Passionflower (Passiflora incarnata) also goes by the name passion vine, apricot vine, or Corona de Cristo. It’s a hardy, climbing vine that is noted for its beautiful flowers and tasty fruit. This perennial creeper is native to Central and South America, the West Indies, and the southeast region of the United States. The climbing tendrils can be trained so that the vine can easily grow on a trellis.
The aerial parts are normally collected during the flowering and fruiting period and used either fresh or dried. The leaves and stems of the plant provide the mild sedative activity.
Passionflower was cultivated by Native Americans, both for its edible fruit and for its medicinal value. In the nineteenth century, it was a popular treatment for insomnia.
Europeans learned about passionflower from the Aztecs of Mexico, who used it as a sedative to treat insomnia and nervousness. The plant was taken to Europe, where it is now widely cultivated and used in herbal medicine (as a tea or as capsules) in combination with valerian and lemon balm. There appears to be a synergism between the components in this mixture. This herbal preparation is a useful treatment for tenseness, restlessness, and irritability, and provides mild sedation without any addictive properties.
Egg-shaped fruits two inches long follow the fragrant lavender flowers that appear in the summer. Passion-flower extract may be used in foods and beverages as a flavoring agent. The ripe fruits can be eaten raw or used for making jams, jellies, and drinks and is commonly added to fruit salads to provide a rich tropical flavor. The flowers may also be made into syrup.
Passionflower fruit contains delicious juicy yellow pulp mixed with many small black seeds. The fruit has recently been found to be a great source of lycopene—the health-promoting red carotenoid pigment also found in tomatoes, watermelon, pink grapefruit, and papaya. Passion fruit juice contains phytochemicals that inhibit neoplastic changes in cells, thus reducing the growth of a tumor. The herb is known to contain a variety of flavonoids and other health-promoting phenolic compounds.
Symbols of the Passion
Spanish missionaries gave the name passionflower to the plant because of the unusual nature of the violet flowers that, in their eyes, contained elements symbolic of the passion of Christ. Its coronal threads were seen as a symbol for the crown of thorns, the curling tendrils represented the whip, the five anthers (the part that contains pollen) symbolized the wounds. The three stigmas denoted the nails on the cross, the ovary depicted the hammer, and the five petals and five sepals of the flower portrayed the 10 “true” disciples (Peter and Judas were considered unfaithful).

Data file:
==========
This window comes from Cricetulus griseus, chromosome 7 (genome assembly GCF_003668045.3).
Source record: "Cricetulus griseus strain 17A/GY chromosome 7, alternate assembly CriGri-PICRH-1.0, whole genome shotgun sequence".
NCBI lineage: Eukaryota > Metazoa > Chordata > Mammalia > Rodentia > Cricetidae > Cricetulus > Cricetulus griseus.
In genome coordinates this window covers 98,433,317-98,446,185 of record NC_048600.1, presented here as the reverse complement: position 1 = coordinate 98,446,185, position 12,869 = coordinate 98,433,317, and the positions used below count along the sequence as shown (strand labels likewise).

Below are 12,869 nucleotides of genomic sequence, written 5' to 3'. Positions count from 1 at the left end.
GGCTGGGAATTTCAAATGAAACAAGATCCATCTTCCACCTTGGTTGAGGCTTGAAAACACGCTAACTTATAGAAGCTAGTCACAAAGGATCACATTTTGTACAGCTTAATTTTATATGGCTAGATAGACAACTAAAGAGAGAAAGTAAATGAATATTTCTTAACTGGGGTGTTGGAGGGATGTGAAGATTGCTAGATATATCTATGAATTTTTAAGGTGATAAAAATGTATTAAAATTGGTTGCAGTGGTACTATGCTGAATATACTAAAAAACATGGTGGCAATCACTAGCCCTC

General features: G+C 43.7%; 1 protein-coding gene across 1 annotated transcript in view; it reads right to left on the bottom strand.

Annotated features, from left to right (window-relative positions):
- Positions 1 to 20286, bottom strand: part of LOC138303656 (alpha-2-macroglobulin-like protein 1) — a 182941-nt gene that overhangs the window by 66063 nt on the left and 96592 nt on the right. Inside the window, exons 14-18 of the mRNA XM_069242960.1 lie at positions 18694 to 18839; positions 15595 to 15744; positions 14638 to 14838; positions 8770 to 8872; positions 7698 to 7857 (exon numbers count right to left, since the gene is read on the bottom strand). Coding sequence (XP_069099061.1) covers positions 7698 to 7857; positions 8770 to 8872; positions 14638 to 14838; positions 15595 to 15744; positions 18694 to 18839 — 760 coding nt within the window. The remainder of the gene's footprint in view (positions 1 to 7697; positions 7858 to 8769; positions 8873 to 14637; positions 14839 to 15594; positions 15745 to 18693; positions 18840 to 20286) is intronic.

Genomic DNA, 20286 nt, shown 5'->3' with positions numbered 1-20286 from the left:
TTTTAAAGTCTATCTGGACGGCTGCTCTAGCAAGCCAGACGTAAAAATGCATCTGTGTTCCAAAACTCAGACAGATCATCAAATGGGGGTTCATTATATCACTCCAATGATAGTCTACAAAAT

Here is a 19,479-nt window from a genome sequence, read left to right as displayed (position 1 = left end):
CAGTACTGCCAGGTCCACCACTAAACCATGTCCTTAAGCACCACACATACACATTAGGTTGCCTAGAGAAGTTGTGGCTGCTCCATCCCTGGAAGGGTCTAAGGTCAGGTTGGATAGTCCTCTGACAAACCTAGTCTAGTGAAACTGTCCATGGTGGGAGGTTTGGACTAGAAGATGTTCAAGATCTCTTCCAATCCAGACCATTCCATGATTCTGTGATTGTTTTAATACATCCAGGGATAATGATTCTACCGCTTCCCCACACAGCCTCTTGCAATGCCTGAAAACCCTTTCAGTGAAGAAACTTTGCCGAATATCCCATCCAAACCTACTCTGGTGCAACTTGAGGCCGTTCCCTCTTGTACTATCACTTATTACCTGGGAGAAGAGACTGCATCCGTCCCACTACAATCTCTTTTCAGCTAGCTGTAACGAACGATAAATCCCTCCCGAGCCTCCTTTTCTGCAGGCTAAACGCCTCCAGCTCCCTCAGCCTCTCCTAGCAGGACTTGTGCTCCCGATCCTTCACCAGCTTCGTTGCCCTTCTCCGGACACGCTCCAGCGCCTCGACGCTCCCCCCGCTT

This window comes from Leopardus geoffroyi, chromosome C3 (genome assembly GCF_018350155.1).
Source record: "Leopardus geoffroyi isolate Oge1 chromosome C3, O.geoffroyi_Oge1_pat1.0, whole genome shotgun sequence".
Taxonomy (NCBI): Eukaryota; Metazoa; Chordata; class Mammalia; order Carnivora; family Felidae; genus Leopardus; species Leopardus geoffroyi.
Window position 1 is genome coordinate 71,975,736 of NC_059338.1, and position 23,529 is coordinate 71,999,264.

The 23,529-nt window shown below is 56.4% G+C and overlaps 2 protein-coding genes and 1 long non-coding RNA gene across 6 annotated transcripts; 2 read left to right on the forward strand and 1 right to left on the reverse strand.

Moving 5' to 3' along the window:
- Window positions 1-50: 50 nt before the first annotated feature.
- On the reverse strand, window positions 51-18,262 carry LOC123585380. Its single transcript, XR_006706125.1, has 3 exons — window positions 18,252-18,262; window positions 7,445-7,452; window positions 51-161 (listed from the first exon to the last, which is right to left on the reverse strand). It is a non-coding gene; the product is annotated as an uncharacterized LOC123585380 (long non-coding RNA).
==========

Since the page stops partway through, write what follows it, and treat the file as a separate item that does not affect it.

Today passionflower is recognized as an effective agent for the management and treatment of generalized anxiety disorders such as nervous restlessness, stress, nervous tension, irritability, and anxiety in addition to mild insomnia, and gastrointestinal disorders of nervous origin.
Passionflower appears in sleep aid formulations and is reported to generate a degree of antispasmodic activity. Its active components appear to attenuate the chemical dependence produced by addiction-prone substances such as nicotine, alcohol, and cannabis.
No side effects that are typically observed with conventional tranquilizers, such as an impairment of memory or motor skills, are seen with the use of passionflower. In addition, there are no contraindications for its use.
The typical dose is about 1 to 2 grams of finely chopped herb. Steeping a teaspoon of dried herb in half a cup of boiling water for 15 minutes makes a tea. Two to three cups of such tea may be drunk throughout the day.
Kava and Valerian
The most commonly used herb for the treatment of nervous anxiety and stress is kava kava (Piper methysticum). It’s been successfully used for many years throughout Europe as a mild sedative and is reported to provide relief of anxiety disorders, stress, insomnia, and restlessness. Recent reports of liver toxicity have raised concern about the long-term use of kava. Consequently, several countries have restricted the sale of kava-containing products.
Valerian (Valeriana officinalis) is another well-known herb used as a mild tranquilizer, and the efficacy of its mild sedative activity is well documented. The Commision E has approved its use for restlessness and insomnia. Valerian boasts a great safety record with long-term use and is recommended as a milder alternative to Valium.
Other herbal agents useful for the safe and effective treatment of stress and anxiety include hops, lemon balm, and lavender.
While these herbs may be just what you need to help you cope with daily stresses, may I suggest that you cultivate a relationship with the One who created the herbs. Only in the presence of God can we find full release from care.
Winston J. Craig, Ph.D., R.D., is professor of nutrition at Andrews University, Berrien Springs, Michigan.